UID’s identity crisis

Nearly all who got Aadhaar numbers already had valid ID proofs

GN Bureau | June 3, 2015


#Aadhaar   #UID   #UIDAI   #RTI  

One of the justifications for Aadhaar, the unique identity project, was to provide an authorised identification to people who did not have any. In India, a vast number of people, it is believed, do not have any ID papers, and UID would give them one, even if it would add an extra paper for many who already had one (driving licence, passport, ration card, PAN card etc).

Indeed, according to the 2010 Strategy Overview (Click here) of the UIDAI, “an inability to prove identity is one of the biggest barriers preventing the poor from accessing benefits and subsidies”.

This, however, turns out to be a dubious justification for the humongous and costly project. Replying to an RTI query, the UIDAI has said that only 2.19 lakh Aadhaar numbers (out of 83.5 crore issued so far) have been issued through the ‘introducer’ system, that is, to people who did not have any ID papers at all. [The reply attached below] For the rest of 83.4 crore-plus people, Aadhaar was not needed, not at least for the identity purpose.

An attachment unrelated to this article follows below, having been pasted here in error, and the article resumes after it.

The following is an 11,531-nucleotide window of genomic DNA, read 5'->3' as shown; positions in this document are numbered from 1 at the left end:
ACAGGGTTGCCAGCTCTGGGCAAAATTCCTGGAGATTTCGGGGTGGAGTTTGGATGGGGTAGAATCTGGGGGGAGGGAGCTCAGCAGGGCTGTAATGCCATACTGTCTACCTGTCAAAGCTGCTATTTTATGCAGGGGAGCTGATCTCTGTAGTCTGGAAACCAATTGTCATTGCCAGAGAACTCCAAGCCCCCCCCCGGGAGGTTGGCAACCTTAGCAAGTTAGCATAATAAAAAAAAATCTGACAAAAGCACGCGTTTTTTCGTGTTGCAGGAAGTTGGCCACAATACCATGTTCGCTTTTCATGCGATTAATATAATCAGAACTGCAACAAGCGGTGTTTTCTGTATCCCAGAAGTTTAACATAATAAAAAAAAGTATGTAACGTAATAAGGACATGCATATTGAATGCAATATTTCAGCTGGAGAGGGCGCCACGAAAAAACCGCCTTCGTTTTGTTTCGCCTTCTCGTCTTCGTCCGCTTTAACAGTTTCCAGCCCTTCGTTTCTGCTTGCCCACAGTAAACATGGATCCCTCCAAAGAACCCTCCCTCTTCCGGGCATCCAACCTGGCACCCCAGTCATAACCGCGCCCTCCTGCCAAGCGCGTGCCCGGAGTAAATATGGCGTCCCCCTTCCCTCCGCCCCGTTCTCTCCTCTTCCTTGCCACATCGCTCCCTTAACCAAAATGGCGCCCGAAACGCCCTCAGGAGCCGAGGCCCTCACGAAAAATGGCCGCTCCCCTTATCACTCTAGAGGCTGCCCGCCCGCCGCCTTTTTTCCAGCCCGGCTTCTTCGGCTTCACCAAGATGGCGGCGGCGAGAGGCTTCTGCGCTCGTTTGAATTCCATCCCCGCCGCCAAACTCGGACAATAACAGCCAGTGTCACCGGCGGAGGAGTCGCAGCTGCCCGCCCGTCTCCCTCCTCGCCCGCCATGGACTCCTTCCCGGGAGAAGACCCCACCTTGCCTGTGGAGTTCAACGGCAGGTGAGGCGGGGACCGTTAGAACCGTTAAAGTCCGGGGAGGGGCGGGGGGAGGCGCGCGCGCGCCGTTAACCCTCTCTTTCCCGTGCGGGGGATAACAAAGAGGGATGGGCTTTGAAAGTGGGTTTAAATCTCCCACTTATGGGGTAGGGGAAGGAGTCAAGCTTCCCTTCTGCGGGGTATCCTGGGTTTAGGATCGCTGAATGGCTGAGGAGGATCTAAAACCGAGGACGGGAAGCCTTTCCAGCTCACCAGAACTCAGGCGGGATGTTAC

[The Aadhaar enrolment process requires an applicant to submit two valid IDs, or go through the “introducer system”. In this option, an applicant without ID can enrol for an Aadhaar number through an introducer who is authorised by the registrars for this purpose.]

The RTI application was filed in April 2015 by Ujjainee Sharma and Trishna Senapaty, and the reply from the deputy director and CPIO of UIDAI came the same month.

It seems the project started out with a faulty assumption. On the other hand, of course, a large number of the poor in India, living in difficult terrain or far-flung places, are without any identity documents. But then the RTI reply indicates that they are yet to be reached out, and “one of the biggest barriers preventing the poor from accessing benefits and subsidies” is yet to be dismantled. Either way, a debate is called for.

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